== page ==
One of the most important issues in the proper cryptographic use of random numbers is that random numbers must not be reused. Since the UNIX fork() system call duplicates the entire process state, a random number generator which does not take this issue into account will produce the same sequence of random numbers in both the parent and the child (or in multiple children), leading to cryptographic disaster (i. e. people being able to read your communications).
OpenSSL's default random number generator mixes in the PID, which provides a certain degree of fork safety. However, once the PIDs wrap, new children will start to produce the same random sequence as previous children which had the same PID. This is unlikely to happen in most common cases, but it is not impossible, which makes the issue even more insidious.
The most comprehensive explanation of this problem is probably this blog post:
However, since this issue has been "rediscovered" and discussed multiple times, here are some additional links (some are also linked from the above article)
- openssl-dev: recycled pids causes PRNG to repeat - Eric Wong - Apr 15, 2011
- Ruby bug 4579: SecureRandom + OpenSSL may repeat with fork - Apr 15, 2011
- pgsql: Reset OpenSSL randomness state in each postmaster childprocess - Tom Lane - Mar 27, 2013
- Google+ discussion of Android SecureRandom issue, caused by OpenSSL PID wraparound - Aug 14, 2013
- openssl-users: DLL hell - Nico Williams - Aug 15, 2013
- openssl-dev: Patch to increase rng entropy after forking - Ernst-Udo Wallenborn - Sept 18, 2013
- openssl-dev: Mixing time into the pool - Ben Laurie - Sept 21, 2013
OpenSSL cannot fix the fork-safety problem because its not in a position to do so. However, there are remediations available and they are listed below.
- Don't use RAND_bytes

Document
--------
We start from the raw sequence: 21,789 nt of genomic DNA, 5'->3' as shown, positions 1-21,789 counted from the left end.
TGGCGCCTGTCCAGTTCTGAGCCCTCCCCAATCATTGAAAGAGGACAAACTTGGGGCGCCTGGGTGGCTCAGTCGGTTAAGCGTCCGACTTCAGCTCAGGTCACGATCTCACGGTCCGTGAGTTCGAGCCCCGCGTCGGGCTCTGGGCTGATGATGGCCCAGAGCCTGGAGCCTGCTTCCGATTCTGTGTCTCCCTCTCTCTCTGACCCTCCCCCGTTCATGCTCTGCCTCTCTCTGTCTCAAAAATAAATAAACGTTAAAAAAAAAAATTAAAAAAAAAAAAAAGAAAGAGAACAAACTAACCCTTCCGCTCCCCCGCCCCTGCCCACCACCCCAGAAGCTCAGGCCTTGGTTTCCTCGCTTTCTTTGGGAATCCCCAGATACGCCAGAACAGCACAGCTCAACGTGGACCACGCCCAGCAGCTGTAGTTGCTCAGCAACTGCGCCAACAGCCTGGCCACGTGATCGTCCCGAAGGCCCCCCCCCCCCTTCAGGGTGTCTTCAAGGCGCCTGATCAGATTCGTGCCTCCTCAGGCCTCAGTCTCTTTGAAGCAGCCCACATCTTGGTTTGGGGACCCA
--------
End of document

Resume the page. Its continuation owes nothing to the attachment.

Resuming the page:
- Call RAND_seed after a fork
- Call RAND_poll after a fork
- Use a hardware based generator
- Practice hedging cryptography
The first remediation is to avoid using RAND_bytes. Instead, you can read directly from /dev/random, /dev/urandom or /dev/srandom; or use CryptGenRandom on Windows systems. Avoiding RAND_bytes is not practical in practice because the library will use it internally.
The second remediation is to call RAND_seed or RAND_add after a fork. Entropy can be obtained from the operating system by reading from /dev/random, /dev/urandom or /dev/srandom; or using CryptGenRandom on Windows systems. For mobile devices with an interactive user, you could even add sensor data from the accelerometer, magnetometer and gyroscopes. This is appropriate for most programs, but might have problems in low entropy environments such as mobile devices and headless servers. Additionally, this could have problems in virtualized environments. For details, see Random Numbers.
The third remediation is to use RAND_poll after a fork. This is used by OpenSSL to seed the generator on startup. The function always reads from /dev/urandom, so you will have to seed the generator yourself if you want to use /dev/random or /dev/srandom. This is appropriate for most programs, and recommended by a number of people familiar with the library. This method has the same potential problems as RAND_seed or RAND_add. For details, see Random Numbers.
The fourth remediation is to use a hardware based generator. This is not always practical because hardware is not always present. Additionally, hardware is not usually auditable so some question its unabridged use in the post-Snowden era. For details, see Random Numbers and OpenSSL engine(3) man page.
The fifth remediation is to practice hedging cryptography. Hedging uses entropy gathered from a peer during key exchange or key agreement to add to the program's internal entropy pool (for example, the random RA or RB in SSL/TLS). The benefit of hedging is its resilient against fork problems, low entropy environments, and virtual machine playbacks. For details, see When Virtual is Harder than Real: Resource Allocation Challenges in Virtual Machine Based IT Environments and When Good Randomness Goes Bad: Virtual Machine Reset Vulnerabilities and Hedging Deployed Cryptography.
Some of the items above recommend reading from operating system provided facilities, such as /dev/random and /dev/urandom. Since the random number generator should be in good order before the fork, you should be able to add unique information to diversify the generator states between parent and child. Unique information would include the time the call was made and the process identifier. In fact, Ben Laurie pushed a patch to use time as the uniqueness (unfortunately, it will be years before it gains widespread adoption in the field).
The code below can be used to add unique information to the generator after a fork. The call to time ensures the information is unique if the PIDs wrap. The call to getpid ensures that two forks that occur back-to-back on hardware with low resolution timers are unique. long and long attempts to further improve the uniqueness by using random data on the stack (if present).
long long seed; seed = (long long)time(NULL); seed = (long long)getpid(); RAND_seed(seed, sizeof(seed));